Domain limit assistance



I was attempting to adjust some SANs, and unfortunately I accidentally exceeded our domain rate limit. This is unfortunate timing because we’re about to need to request an additional SAN, and won’t be able to.

To make a long story short, we have a website migration change planned for Friday the 22nd, where we’ll need to configure an additional SAN (the old host provided SSL, new host requires us to provide our own). Due to hitting the limit, won’t be able to execute our change as planned. Normally I’d just wait, but we’ve publicly committed to making the hosting change on the 22nd and have a team coordinated to execute it.

Is it possible to have the limit lifted? I appreciate it’s in place to prevent abuse, and I’m hoping there’s a process for lifting the limit in situations such as this where some dummy (me) goofs up.

My apologies for the inconvenience, and I’ll be sure I’m using staging before trying new things against production.



Unfortunately I don’t think there is a way to lift the limit currently.

There are still some days to the 22nd - when did you create your first certificate for that domain ? The limit is 5 certs per 7 days - so if you created the first certificate last week you should be OK.

Additionally, does it need to be as a SAN ? or can it be on it’s own cert ? if it’s not part of the same domain, that should be OK.


I’m afraid I think I exceeded the limit through a collection of requests today, while trying to correct an issue regarding where my certificates were being stored. I didn’t realize there was a staging system to use, and used production. Next time I’ll be sure to use staging.

Perhaps I can appeal to a moderator here. I’ve tried looking for a form or ticket to submit, but no luck. Any chance you’re aware of a forum moderator who might be able to assist?


I’m afraid there is no mechanism in Boulder to reset limits; they’re just-in-time database queries during the issuance process.


Thanks, I appreciate the speedy response. I’ll work with my team to reschedule the change.


Technically the mechanism could be implemented but it would be too impractical.


Consider someone running a production web site (like myself). While Let’s Encrypt does make managing SSL certificates easier, it doesn’t make it idiot-proof, and it’s very easy to hit your rate limit.

The consequences of hitting the rate limit make me anxious when working with Let’s Encrypt. One wrong command, and I might find myself locked out (rate limit) and unable to restore my production services, with no recourse other than waiting 7 days. That’s a lot of days to be down.

I use Let’s Encrypt for my openldap, postfix, dovecot, and apache based services. All using the same certificate and multiple SANs. If I goof my cert up, I potentially bring down everything - mail, authentication, web. All down, for 7 days.

While free, using Let’s Encrypt carries a material risk - Goof up, hit your limit, and down for 7 days.

I think the steering committee should consider how this risk may deter users from Let’s Encrypt services, and how they could mitigate this through some sort of user self-service unlock process. Sure, you have to prevent abuse and manage system load, but the current mechanism is punitive and dissuades users from continuing to use your services due to the risk of bringing all their services down for a week.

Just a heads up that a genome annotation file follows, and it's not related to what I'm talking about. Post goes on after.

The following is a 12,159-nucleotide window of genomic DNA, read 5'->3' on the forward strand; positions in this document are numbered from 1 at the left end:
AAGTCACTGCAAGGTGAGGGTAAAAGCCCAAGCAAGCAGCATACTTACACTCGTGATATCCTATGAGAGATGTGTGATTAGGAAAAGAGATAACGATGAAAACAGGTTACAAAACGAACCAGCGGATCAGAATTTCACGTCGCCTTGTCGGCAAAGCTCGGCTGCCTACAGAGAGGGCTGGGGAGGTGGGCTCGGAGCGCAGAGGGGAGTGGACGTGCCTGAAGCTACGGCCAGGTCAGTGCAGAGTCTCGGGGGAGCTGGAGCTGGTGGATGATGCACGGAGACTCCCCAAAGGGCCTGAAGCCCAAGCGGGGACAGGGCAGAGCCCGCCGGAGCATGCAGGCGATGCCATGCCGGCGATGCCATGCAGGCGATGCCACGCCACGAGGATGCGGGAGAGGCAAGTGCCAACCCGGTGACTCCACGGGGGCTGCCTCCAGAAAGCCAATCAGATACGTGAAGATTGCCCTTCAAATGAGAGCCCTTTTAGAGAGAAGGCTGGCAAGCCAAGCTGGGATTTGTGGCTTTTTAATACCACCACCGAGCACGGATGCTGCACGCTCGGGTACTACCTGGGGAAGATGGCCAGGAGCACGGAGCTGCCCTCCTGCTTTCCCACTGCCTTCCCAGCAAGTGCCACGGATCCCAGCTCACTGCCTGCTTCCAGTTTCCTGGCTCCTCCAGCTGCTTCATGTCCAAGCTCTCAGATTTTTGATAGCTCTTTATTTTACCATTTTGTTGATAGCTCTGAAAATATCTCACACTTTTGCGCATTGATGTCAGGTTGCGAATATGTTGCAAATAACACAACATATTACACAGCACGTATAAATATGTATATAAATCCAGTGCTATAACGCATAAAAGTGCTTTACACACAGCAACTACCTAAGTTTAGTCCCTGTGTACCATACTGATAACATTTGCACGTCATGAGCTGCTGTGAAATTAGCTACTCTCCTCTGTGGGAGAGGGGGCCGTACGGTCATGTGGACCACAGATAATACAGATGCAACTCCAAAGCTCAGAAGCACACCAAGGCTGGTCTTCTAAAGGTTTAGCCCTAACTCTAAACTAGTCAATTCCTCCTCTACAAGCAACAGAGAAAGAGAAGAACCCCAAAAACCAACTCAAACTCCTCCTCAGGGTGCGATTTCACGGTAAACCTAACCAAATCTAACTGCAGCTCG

Would a 3 certs in 2 hours limit help ? it would at least give you a warning to watch out, and use the test server , before you got to the 5 cert limit …


I could see that being much easier to tolerate.

A 2-hour outage is far less impacting than a 7-day outage. If your RTO is <2 hours, you might be a better fit for a commercial certificate. I’d wager most users of Let’s Encrypt could tolerate a 2 hour outage, at least at this stage of the Let’s Encrypt project. Mind you, an “I screwed up, sorry” form that somehow reset their limit (within reason) would be preferable.

A warning would also be an excellent improvement. I’d imaging that informing users when they are at say 3/5 requests in their 7 day window (for example), and suggesting they experiment on staging would be beneficial. Users could avoid exceeding their limits if they were made aware of their remaining requests.

Really, anything that would help avoid (or correct) an outage for users who rely on these certs would be beneficial.


I just hit the rate limit and now have a question of how to manage requesting and auto-renewing certs. I run about 15 separate servers as sub-domains of our main domain. As we are building out our services, I can foresee adding multiple sub-domains per day.

With the rate limits as they are, I see problems with not only adding machines (sub-domains), but a real problem scheduling renewals in a way to avoid the rate limit.

Any suggestions will bbe appreciated.


The problem with the suggestion to add additional sub-domains to one certificate is that the sub-domains are on separate servers and therefore won’t validate.

Even with careful timing of certificate requests, it is only possible to keep 64 sub-domain certificates issued or renewed within a 90 day window. Some of us have the potential need for hundreds of sub-domains running on separate servers.


I would suggest waiting until the rate limit is adjusted or the override form is completed. Until then, wildcard certificates aren’t all that expensive (about $80-90/yr from some sources) for a business that uses that many subdomains.


I had a similar issue and wrote to validate remote servers ( additionally using DNS challenges will soon hopefully work more easily as well). As motoko says though, a wildcard solution is probably the easiest in the short term.